Donald Trump and other presidential candidates are exploiting the rise of the "Islamic State" for campaign purposes. That distresses Americans and play into the hands of the terror groups, DW's Gero Schliess writes.
Has the United States already lost the war against "Islamic State" (IS)? It almost seems so. The organization can consider itself successful at the moment. Its unbridled brutality and the recent attacks at the heart of Europe show that it will not only kill and spread terror but also destroy ways of life it consider abhorrent. IS wants its ideology of violence and repression to prevail over freedom and humanity in the battle of ideas and values.
Politicians worldwide have called for unity against IS. But the United States is more divided than ever: The nation does not know how to live out its values in the shadow of the omnipresent threat of terrorism.
The United States is considered to be the motherland of freedom. The Statue of Liberty has conveyed its appeal to the most remote slums and the darkest dungeons in the world. It is the symbol of a welcoming culture that offered persecuted individuals and outcasts around the world protection and a new lease on life.
This ideal no longer applies to refugees from Syria. According to recent polls, more than half of US citizens do not want Syrians in the country. That fits in with the country's politics: An overwhelming majority in the House of Representatives voted to suspend the program allowing Syrian and Iraqi refugees into the United States.
A brave nation
The United States is not known to be a fearful nation. It has sent its soldiers to the most dangerous crisis regions in the world and overcame the horrible September 11, 2001, attacks in New York and Washington. People in the United States believe in themselves because of this history.
Things have changed now with presidential primary campaigns underway and the shameful tirades that Republican candidates have indulged in. The falsehoods and contempt that they have expressed in public appearances actually encourage IS. Presidential candidates, especially Donald Trump, spread fear, horror, hate and distrust in the population. He has put Syrian refugees under general suspicion of terrorism and extended the disgraceful suspicion to all Muslim communities in the United States. He untruthfully claims that thousands of Muslims in New Jersey cheered the September 11 attacks.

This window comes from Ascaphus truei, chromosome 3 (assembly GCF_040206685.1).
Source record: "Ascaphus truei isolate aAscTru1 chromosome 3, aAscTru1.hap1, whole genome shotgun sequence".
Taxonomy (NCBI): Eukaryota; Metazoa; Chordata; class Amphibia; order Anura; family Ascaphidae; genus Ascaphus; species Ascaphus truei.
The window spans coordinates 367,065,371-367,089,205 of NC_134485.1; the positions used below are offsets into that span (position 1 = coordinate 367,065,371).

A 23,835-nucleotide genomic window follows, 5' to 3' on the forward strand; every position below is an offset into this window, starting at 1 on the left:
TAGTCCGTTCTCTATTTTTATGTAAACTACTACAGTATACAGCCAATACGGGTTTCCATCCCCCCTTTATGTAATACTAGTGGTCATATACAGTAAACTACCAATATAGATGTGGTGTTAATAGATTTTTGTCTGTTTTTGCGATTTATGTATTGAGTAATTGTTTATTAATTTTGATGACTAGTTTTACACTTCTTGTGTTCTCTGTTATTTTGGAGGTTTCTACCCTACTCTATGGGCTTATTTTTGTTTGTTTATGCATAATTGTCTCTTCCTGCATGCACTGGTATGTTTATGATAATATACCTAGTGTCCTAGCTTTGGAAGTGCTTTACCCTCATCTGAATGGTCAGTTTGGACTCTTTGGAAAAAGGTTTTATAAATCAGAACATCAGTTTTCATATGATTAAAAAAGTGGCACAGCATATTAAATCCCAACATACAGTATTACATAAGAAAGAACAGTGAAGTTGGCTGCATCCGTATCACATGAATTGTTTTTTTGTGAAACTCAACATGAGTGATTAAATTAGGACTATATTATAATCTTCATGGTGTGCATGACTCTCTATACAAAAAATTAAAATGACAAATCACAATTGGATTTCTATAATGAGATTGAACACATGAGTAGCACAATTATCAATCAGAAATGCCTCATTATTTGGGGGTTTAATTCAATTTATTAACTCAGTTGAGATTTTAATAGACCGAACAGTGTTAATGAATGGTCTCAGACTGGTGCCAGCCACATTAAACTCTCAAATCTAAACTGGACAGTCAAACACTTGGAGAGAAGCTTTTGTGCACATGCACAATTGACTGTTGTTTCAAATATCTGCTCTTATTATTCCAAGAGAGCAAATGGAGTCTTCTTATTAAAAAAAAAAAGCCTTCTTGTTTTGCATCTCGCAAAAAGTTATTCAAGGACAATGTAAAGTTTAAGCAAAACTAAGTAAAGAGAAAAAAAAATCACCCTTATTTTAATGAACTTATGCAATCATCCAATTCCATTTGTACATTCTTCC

To the applause of his followers, the billionaire has threatened to put every single mosque in the country under surveillance and to have all Muslims registered in a national database. The love of freedom has yielded to narrowmindedness. Helpfulness has disappeared in the face of suspicion, which has then turned into rejection. Many Muslim communities in the United States have experienced open racism.
Such notions give IS two advantages: The organization demonstrates its power over the American way of life and Trump and like-minded political figures may succeed in alienating individuals and even making IS look attractive to them. Depending on their personalities, people who feel marginalized may succumb to ideological recruitment methods. But that is not a law of nature. It is high time that moderate Republicans stand up and clearly distance themselves from everyone who argues like Trump.
President Obama must also nail his colors to the mast in discussions with right-wing Republicans. It is often obvious that he is weary of this conflict, but it is not enough to feel intellectually superior. Obama must reach out to the people. The day before Thanksgiving, he surprisingly appeared with his security team in front of cameras to give the very insecure Americans a sense of safety. He made the right move to alleviate fears and to de-emotionalize the irrational debate about terrorism and refugees. But the goal has not been attained. Much more is at stake. This is ultimately about the American spirit and the American dream.
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